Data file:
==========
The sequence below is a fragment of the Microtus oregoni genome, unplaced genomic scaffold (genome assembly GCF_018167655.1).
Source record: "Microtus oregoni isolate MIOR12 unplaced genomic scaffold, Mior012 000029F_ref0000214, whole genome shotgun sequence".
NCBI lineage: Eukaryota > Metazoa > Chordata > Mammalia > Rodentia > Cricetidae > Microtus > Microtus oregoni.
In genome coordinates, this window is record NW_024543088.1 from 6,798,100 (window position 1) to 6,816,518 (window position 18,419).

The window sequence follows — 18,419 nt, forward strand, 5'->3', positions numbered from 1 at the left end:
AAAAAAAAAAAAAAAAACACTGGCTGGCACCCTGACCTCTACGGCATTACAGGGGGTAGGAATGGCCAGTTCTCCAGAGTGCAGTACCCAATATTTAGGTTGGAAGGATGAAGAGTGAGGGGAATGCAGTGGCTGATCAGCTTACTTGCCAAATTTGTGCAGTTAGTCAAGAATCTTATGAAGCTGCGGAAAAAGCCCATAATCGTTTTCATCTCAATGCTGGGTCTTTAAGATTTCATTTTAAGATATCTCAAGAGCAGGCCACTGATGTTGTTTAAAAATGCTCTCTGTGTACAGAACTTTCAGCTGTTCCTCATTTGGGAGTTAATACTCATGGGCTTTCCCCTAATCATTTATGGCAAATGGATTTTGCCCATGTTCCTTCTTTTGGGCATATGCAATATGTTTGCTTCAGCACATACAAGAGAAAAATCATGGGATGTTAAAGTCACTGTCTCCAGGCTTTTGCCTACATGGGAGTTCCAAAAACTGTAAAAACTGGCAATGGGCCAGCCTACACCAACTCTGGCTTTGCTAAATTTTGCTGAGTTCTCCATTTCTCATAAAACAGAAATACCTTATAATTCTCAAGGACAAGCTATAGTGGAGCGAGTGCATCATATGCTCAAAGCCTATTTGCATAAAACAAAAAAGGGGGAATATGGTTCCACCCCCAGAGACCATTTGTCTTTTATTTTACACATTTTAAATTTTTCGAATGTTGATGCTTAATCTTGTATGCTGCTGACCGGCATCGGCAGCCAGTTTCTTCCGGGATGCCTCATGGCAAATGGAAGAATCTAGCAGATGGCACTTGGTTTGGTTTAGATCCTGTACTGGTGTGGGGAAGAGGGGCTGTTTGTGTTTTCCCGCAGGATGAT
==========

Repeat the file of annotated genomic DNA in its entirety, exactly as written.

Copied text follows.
The sequence below is a fragment of the Microtus oregoni genome, unplaced genomic scaffold (genome assembly GCF_018167655.1).
Source record: "Microtus oregoni isolate MIOR12 unplaced genomic scaffold, Mior012 000029F_ref0000214, whole genome shotgun sequence".
NCBI lineage: Eukaryota > Metazoa > Chordata > Mammalia > Rodentia > Cricetidae > Microtus > Microtus oregoni.
In genome coordinates, this window is record NW_024543088.1 from 6,798,100 (window position 1) to 6,816,518 (window position 18,419).

The window sequence follows — 18,419 nt, forward strand, 5'->3', positions numbered from 1 at the left end:
AAAAAAAAAAAAAAAAACACTGGCTGGCACCCTGACCTCTACGGCATTACAGGGGGTAGGAATGGCCAGTTCTCCAGAGTGCAGTACCCAATATTTAGGTTGGAAGGATGAAGAGTGAGGGGAATGCAGTGGCTGATCAGCTTACTTGCCAAATTTGTGCAGTTAGTCAAGAATCTTATGAAGCTGCGGAAAAAGCCCATAATCGTTTTCATCTCAATGCTGGGTCTTTAAGATTTCATTTTAAGATATCTCAAGAGCAGGCCACTGATGTTGTTTAAAAATGCTCTCTGTGTACAGAACTTTCAGCTGTTCCTCATTTGGGAGTTAATACTCATGGGCTTTCCCCTAATCATTTATGGCAAATGGATTTTGCCCATGTTCCTTCTTTTGGGCATATGCAATATGTTTGCTTCAGCACATACAAGAGAAAAATCATGGGATGTTAAAGTCACTGTCTCCAGGCTTTTGCCTACATGGGAGTTCCAAAAACTGTAAAAACTGGCAATGGGCCAGCCTACACCAACTCTGGCTTTGCTAAATTTTGCTGAGTTCTCCATTTCTCATAAAACAGAAATACCTTATAATTCTCAAGGACAAGCTATAGTGGAGCGAGTGCATCATATGCTCAAAGCCTATTTGCATAAAACAAAAAAGGGGGAATATGGTTCCACCCCCAGAGACCATTTGTCTTTTATTTTACACATTTTAAATTTTTCGAATGTTGATGCTTAATCTTGTATGCTGCTGACCGGCATCGGCAGCCAGTTTCTTCCGGGATGCCTCATGGCAAATGGAAGAATCTAGCAGATGGCACTTGGTTTGGTTTAGATCCTGTACTGGTGTGGGGAAGAGGGGCTGTTTGTGTTTTCCCGCAGGATGAT